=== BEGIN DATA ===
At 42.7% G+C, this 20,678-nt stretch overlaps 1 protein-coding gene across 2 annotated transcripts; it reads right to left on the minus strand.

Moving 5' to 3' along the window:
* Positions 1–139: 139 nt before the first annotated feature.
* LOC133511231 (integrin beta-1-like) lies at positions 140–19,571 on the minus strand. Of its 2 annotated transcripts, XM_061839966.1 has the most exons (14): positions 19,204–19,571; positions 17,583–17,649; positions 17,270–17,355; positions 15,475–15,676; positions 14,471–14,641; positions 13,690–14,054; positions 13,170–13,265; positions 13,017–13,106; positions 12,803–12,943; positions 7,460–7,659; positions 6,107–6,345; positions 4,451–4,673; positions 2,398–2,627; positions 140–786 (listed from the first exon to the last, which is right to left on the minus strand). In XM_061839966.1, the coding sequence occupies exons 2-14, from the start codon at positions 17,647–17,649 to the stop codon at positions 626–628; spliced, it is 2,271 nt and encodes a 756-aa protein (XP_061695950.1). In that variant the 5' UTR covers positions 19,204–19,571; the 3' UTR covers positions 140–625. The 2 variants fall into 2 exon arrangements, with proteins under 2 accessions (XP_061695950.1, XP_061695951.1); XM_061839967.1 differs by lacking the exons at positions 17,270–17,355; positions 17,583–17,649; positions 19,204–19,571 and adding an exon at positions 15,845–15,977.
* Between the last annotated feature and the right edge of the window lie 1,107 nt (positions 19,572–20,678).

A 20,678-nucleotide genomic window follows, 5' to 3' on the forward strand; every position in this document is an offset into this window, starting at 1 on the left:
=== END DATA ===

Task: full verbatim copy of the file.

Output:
At 42.7% G+C, this 20,678-nt stretch overlaps 1 protein-coding gene across 2 annotated transcripts; it reads right to left on the minus strand.

Moving 5' to 3' along the window:
* Positions 1–139: 139 nt before the first annotated feature.
* LOC133511231 (integrin beta-1-like) lies at positions 140–19,571 on the minus strand. Of its 2 annotated transcripts, XM_061839966.1 has the most exons (14): positions 19,204–19,571; positions 17,583–17,649; positions 17,270–17,355; positions 15,475–15,676; positions 14,471–14,641; positions 13,690–14,054; positions 13,170–13,265; positions 13,017–13,106; positions 12,803–12,943; positions 7,460–7,659; positions 6,107–6,345; positions 4,451–4,673; positions 2,398–2,627; positions 140–786 (listed from the first exon to the last, which is right to left on the minus strand). In XM_061839966.1, the coding sequence occupies exons 2-14, from the start codon at positions 17,647–17,649 to the stop codon at positions 626–628; spliced, it is 2,271 nt and encodes a 756-aa protein (XP_061695950.1). In that variant the 5' UTR covers positions 19,204–19,571; the 3' UTR covers positions 140–625. The 2 variants fall into 2 exon arrangements, with proteins under 2 accessions (XP_061695950.1, XP_061695951.1); XM_061839967.1 differs by lacking the exons at positions 17,270–17,355; positions 17,583–17,649; positions 19,204–19,571 and adding an exon at positions 15,845–15,977.
* Between the last annotated feature and the right edge of the window lie 1,107 nt (positions 19,572–20,678).

A 20,678-nucleotide genomic window follows, 5' to 3' on the forward strand; every position in this document is an offset into this window, starting at 1 on the left: